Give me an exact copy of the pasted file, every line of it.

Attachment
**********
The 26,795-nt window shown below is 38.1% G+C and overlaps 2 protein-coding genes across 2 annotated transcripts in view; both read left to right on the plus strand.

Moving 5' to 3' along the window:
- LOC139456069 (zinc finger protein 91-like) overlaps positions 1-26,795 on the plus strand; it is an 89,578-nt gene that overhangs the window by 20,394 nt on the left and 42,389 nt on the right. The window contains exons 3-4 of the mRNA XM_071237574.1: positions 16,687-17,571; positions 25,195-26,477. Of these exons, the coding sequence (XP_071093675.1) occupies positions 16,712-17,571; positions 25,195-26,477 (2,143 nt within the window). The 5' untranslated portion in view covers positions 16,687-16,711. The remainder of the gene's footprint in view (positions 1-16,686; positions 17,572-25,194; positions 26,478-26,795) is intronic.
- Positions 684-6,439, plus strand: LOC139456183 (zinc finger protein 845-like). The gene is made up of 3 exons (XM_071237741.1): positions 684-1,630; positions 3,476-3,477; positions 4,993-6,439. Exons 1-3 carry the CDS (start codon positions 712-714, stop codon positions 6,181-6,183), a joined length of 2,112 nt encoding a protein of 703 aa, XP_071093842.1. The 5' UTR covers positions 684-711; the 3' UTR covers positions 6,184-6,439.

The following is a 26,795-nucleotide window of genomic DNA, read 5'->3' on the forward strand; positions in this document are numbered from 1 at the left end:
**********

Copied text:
The 26,795-nt window shown below is 38.1% G+C and overlaps 2 protein-coding genes across 2 annotated transcripts in view; both read left to right on the plus strand.

Moving 5' to 3' along the window:
- LOC139456069 (zinc finger protein 91-like) overlaps positions 1-26,795 on the plus strand; it is an 89,578-nt gene that overhangs the window by 20,394 nt on the left and 42,389 nt on the right. The window contains exons 3-4 of the mRNA XM_071237574.1: positions 16,687-17,571; positions 25,195-26,477. Of these exons, the coding sequence (XP_071093675.1) occupies positions 16,712-17,571; positions 25,195-26,477 (2,143 nt within the window). The 5' untranslated portion in view covers positions 16,687-16,711. The remainder of the gene's footprint in view (positions 1-16,686; positions 17,572-25,194; positions 26,478-26,795) is intronic.
- Positions 684-6,439, plus strand: LOC139456183 (zinc finger protein 845-like). The gene is made up of 3 exons (XM_071237741.1): positions 684-1,630; positions 3,476-3,477; positions 4,993-6,439. Exons 1-3 carry the CDS (start codon positions 712-714, stop codon positions 6,181-6,183), a joined length of 2,112 nt encoding a protein of 703 aa, XP_071093842.1. The 5' UTR covers positions 684-711; the 3' UTR covers positions 6,184-6,439.

The following is a 26,795-nucleotide window of genomic DNA, read 5'->3' on the forward strand; positions in this document are numbered from 1 at the left end: